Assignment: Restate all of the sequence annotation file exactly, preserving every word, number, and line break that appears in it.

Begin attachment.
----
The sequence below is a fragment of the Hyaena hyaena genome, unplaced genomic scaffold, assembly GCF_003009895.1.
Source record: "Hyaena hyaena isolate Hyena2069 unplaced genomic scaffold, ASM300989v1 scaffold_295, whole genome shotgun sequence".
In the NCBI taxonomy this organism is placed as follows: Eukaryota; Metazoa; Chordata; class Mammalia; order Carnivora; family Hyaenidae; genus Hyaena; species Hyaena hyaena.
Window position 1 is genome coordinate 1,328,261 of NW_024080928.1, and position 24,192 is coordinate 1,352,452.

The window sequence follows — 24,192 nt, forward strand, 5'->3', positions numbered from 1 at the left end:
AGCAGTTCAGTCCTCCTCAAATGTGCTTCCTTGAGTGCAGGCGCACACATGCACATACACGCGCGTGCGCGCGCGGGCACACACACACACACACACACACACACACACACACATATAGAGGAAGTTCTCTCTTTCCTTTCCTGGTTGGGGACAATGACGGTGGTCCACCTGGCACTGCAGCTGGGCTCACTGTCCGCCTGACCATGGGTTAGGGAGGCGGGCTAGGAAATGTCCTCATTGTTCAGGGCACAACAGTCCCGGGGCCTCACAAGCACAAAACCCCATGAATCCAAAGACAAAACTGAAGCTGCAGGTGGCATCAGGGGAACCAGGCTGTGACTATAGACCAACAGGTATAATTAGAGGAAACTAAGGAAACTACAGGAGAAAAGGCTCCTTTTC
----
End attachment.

The sequence below is a fragment of the Hyaena hyaena genome, unplaced genomic scaffold, assembly GCF_003009895.1.
Source record: "Hyaena hyaena isolate Hyena2069 unplaced genomic scaffold, ASM300989v1 scaffold_295, whole genome shotgun sequence".
In the NCBI taxonomy this organism is placed as follows: Eukaryota; Metazoa; Chordata; class Mammalia; order Carnivora; family Hyaenidae; genus Hyaena; species Hyaena hyaena.
Window position 1 is genome coordinate 1,328,261 of NW_024080928.1, and position 24,192 is coordinate 1,352,452.

The window sequence follows — 24,192 nt, forward strand, 5'->3', positions numbered from 1 at the left end:
AGCAGTTCAGTCCTCCTCAAATGTGCTTCCTTGAGTGCAGGCGCACACATGCACATACACGCGCGTGCGCGCGCGGGCACACACACACACACACACACACACACACACACACATATAGAGGAAGTTCTCTCTTTCCTTTCCTGGTTGGGGACAATGACGGTGGTCCACCTGGCACTGCAGCTGGGCTCACTGTCCGCCTGACCATGGGTTAGGGAGGCGGGCTAGGAAATGTCCTCATTGTTCAGGGCACAACAGTCCCGGGGCCTCACAAGCACAAAACCCCATGAATCCAAAGACAAAACTGAAGCTGCAGGTGGCATCAGGGGAACCAGGCTGTGACTATAGACCAACAGGTATAATTAGAGGAAACTAAGGAAACTACAGGAGAAAAGGCTCCTTTTC